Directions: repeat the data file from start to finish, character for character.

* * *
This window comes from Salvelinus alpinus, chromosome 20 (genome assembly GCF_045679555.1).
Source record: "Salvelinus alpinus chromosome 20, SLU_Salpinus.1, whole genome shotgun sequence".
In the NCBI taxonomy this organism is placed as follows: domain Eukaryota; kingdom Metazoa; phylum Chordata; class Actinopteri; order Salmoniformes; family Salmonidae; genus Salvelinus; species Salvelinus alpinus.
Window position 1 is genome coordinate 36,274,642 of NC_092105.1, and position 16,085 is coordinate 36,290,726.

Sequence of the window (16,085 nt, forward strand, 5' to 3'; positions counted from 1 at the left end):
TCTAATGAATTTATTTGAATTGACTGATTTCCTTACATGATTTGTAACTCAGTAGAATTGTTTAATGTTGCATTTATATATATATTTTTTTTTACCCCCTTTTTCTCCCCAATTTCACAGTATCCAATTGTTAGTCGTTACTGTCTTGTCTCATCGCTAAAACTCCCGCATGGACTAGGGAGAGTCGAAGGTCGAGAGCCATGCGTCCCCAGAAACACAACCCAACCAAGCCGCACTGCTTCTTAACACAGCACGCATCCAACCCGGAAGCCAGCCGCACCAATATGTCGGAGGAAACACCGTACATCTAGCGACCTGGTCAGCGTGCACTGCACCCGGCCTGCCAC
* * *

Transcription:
This window comes from Salvelinus alpinus, chromosome 20 (genome assembly GCF_045679555.1).
Source record: "Salvelinus alpinus chromosome 20, SLU_Salpinus.1, whole genome shotgun sequence".
In the NCBI taxonomy this organism is placed as follows: domain Eukaryota; kingdom Metazoa; phylum Chordata; class Actinopteri; order Salmoniformes; family Salmonidae; genus Salvelinus; species Salvelinus alpinus.
Window position 1 is genome coordinate 36,274,642 of NC_092105.1, and position 16,085 is coordinate 36,290,726.

Sequence of the window (16,085 nt, forward strand, 5' to 3'; positions counted from 1 at the left end):
TCTAATGAATTTATTTGAATTGACTGATTTCCTTACATGATTTGTAACTCAGTAGAATTGTTTAATGTTGCATTTATATATATATTTTTTTTTACCCCCTTTTTCTCCCCAATTTCACAGTATCCAATTGTTAGTCGTTACTGTCTTGTCTCATCGCTAAAACTCCCGCATGGACTAGGGAGAGTCGAAGGTCGAGAGCCATGCGTCCCCAGAAACACAACCCAACCAAGCCGCACTGCTTCTTAACACAGCACGCATCCAACCCGGAAGCCAGCCGCACCAATATGTCGGAGGAAACACCGTACATCTAGCGACCTGGTCAGCGTGCACTGCACCCGGCCTGCCAC